Mattburns (114) - USA - MAY 23, 2010
Not too bad. Big on malt if that is your thing. It has an interesting aroma which is mainly dominated by the malty character.
Poured as a clear golden colour. Minimal head which was dissappointing. mkel07 (5949) - Brisbane, AUSTRALIA - MAY 18, 2010
330ml bottle. Surprising in a good way. Bright amber in colour with a wavy uneven white foam that goes quickly but sticks to the side of the glass. Well carbonated with a hop aroma and smooth texture in the mouth. Worth hunting for. bluevegie (3073) - Perth, AUSTRALIA - MAY 17, 2010
Dull orangey amber body with poor head. Caramelly sweet aroma, some cardboardy notes in the taste as well as the caramel. Drinkable for some people just not for me. bluebetty (1021) - AUSTRALIA - JAN 7, 2010
Bottle. Pours a deep orange with a small white head. Disappeared pretty quickly leaving no lacing. Initially nice malty aromas with a hint of citurs hop aromas. As the beer warmed slightly however the nose turned quite harsh with a weird sweetish aroma. Something I couldn’t quite place though. Flavours unfrotunately were much the same. Initially some malt and hops but the this harsh after taste. Didn’t like this one unfortunately. Dredd (938) - Bentleigh, AUSTRALIA - NOV 19, 2009
Not a bad beer and nice to see a brewer going for a Lager style over ales. Slight malt nose, pour is amber with an off white head. Flavour is a mix of initial biscuity malt with some fruity back end flavour that has a slightly washed out finish.
madquacker (1143) - Canberra ACT, AUSTRALIA - JUL 27, 2007
This did not seem like a lager to me but more of an american pale ale. A nice reddish/ golden hue. Lots of citrus and florals in the taste and aroma. Above average I thought. bridge (659) - Sydney, AUSTRALIA - DEC 25, 2006
Dunno where our esteemed colleague Sully got his story from, but my bottle tells a different version. Apparently the Platt on my bottle had 2000 acres up in the Hunter Valley back in the 1820’s and failed in his ventures into timber milling, farming and coal mining. The only link to the beer is that the brewery’s next to where the old homestead was! Anyway, on to the beer... which looked decent with a golden orange hue and moderately lasting head. Nice enough floral aroma with some musk and a touch of toasty malt appearing after a while. Fairly bitter, and not just like sucking on copper coins which can be a feature of many Australian beers. Medium bodied, the carbonation is pretty close to the mark, but the aftertaste is forgettable. A step above the macros, but not much to really rave about. SledgeJr (3577) - Omaha, Nebraska, USA - NOV 23, 2006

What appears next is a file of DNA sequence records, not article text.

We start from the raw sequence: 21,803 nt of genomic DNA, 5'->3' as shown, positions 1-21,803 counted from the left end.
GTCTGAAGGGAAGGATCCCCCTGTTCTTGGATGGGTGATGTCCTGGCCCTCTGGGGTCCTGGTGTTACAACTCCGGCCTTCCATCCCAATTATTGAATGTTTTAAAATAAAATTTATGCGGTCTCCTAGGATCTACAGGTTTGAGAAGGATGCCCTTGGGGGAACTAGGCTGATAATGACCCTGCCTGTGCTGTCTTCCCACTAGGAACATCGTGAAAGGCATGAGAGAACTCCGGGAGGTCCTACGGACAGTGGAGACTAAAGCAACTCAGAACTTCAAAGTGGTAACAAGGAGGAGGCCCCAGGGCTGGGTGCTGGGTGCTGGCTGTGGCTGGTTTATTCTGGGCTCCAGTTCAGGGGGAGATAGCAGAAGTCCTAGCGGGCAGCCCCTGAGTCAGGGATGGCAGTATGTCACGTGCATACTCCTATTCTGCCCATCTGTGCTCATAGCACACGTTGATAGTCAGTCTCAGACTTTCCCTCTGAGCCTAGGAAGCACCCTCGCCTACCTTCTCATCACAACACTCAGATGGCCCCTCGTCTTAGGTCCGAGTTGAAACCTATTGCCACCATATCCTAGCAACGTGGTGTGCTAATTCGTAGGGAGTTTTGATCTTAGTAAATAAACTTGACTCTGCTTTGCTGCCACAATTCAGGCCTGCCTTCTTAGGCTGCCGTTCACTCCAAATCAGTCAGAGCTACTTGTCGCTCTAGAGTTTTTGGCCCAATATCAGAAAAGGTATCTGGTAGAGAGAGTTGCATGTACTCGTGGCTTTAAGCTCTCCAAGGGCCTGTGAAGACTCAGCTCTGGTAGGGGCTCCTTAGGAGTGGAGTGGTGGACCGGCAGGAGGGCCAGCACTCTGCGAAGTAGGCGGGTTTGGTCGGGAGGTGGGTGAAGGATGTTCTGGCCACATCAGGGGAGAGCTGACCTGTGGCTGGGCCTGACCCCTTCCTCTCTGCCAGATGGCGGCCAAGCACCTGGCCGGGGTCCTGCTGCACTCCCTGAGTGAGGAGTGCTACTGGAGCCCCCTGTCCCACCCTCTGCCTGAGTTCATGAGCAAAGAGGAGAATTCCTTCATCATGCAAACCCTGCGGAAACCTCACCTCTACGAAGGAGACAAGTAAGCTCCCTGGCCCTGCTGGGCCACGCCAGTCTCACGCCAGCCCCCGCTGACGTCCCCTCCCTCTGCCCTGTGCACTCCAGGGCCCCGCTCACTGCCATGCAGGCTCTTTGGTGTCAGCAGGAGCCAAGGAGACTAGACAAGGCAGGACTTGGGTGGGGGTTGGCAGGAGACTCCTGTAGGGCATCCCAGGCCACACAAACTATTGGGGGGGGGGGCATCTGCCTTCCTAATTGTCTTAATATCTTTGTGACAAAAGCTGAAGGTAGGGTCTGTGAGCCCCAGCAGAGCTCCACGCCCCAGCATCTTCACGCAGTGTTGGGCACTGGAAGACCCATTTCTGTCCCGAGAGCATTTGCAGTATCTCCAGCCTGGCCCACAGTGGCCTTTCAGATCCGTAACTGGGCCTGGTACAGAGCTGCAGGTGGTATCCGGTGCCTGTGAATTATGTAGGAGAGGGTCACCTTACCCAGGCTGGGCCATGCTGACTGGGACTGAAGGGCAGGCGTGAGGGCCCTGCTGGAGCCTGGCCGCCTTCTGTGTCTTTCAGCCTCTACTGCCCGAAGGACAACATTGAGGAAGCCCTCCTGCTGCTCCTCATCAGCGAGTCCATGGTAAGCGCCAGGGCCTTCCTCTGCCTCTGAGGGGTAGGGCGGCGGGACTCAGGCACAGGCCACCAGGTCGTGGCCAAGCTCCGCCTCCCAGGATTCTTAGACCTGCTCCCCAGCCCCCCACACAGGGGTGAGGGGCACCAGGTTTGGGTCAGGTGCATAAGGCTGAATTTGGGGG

In the bottle from the Bottle-O in Newcastle. Rich gold in color with a poofy, but fleeting white head. It seems to me that Oz lagers come in 2 types- no flavorand just a hint of flavor. This falls in the latter category. I’m getting just a bit of hop-induced floral flavor and a slight residual bitterness post quaff. Better than many, but not worth flying to Australia to try. Sully (1380) - Potts Point, New South Wales, AUSTRALIA - OCT 23, 2006
The story of this brew is some ramble about silly old Platt and the folly of trying to grow grapes or some such crap. He embarked on brewing in the ’20s and so it was said he had hit on a winner with his lager brewed to the old style of beers, using only the best blah blah blah. I’ll tell you the bloody folly my lad. The belief that this is significantly different from your typical Aussie pale lager. A bit more complexity than the macrocrap but really, where is all the substance to support the guff they go on with? Just another beer with some small degree of malt and hop balance but as characterless as a Kevin Costner performance. highlandlad (1480) - Blue Mountains, AUSTRALIA - OCT 10, 2006
UPDATED: JAN 11, 2007 Rerate 11/1/07: The gulf between fresh draught lager and the bottled version is often broad. The arrival of this in bottles in Sydney offered a chance for a comparison, and regrettably, a downgrade. The bottled version is more muted in the glass, but still fruity and summery on the nose. Quite a full mouthfeel for a lager, soft and morish. Pleasantly fruity but with an unwelcome late astringency that I didn’t pick in the draught version. Bit of a disconnect between the summery fruits at the front of the palate and the harshness of the finish. Still drinkable but not as fine as it seemed on a warm spring afternoon sitting outside the Australian Hotel. Original rating: This was the first of two lagers brewed by this new venture based in Newcastle, NSW. The second, Steel River Lager, was created later to cater for macro lager drinkers who found this too demanding. At least, that’s my understanding based on a conversation with the brewer at the recent beer festival at Sydney’s Australian Hotel. This is fruitier, a little stronger and more complex than SRL but the differences are so marginal that I’d be surprised if this survives once the range expands. It’s a deeper gold than SRL with excellent head retention. Bit nutty at first sniff, with the same lychee fruity notes, a hint of attic and a faint herbal quality. Quite subtle and hard to pin down. Medium bodied and softly carbonated. Not as malty as SRL, with a more pronounced hop presence. Very fruity - lychee and blackcurrants, quite tart in the swallow, with some sherbet. Undemanding summer drinking. Original score: 6/4/6/3/12 (3.1). (Draught at Australian Hotel beerfest)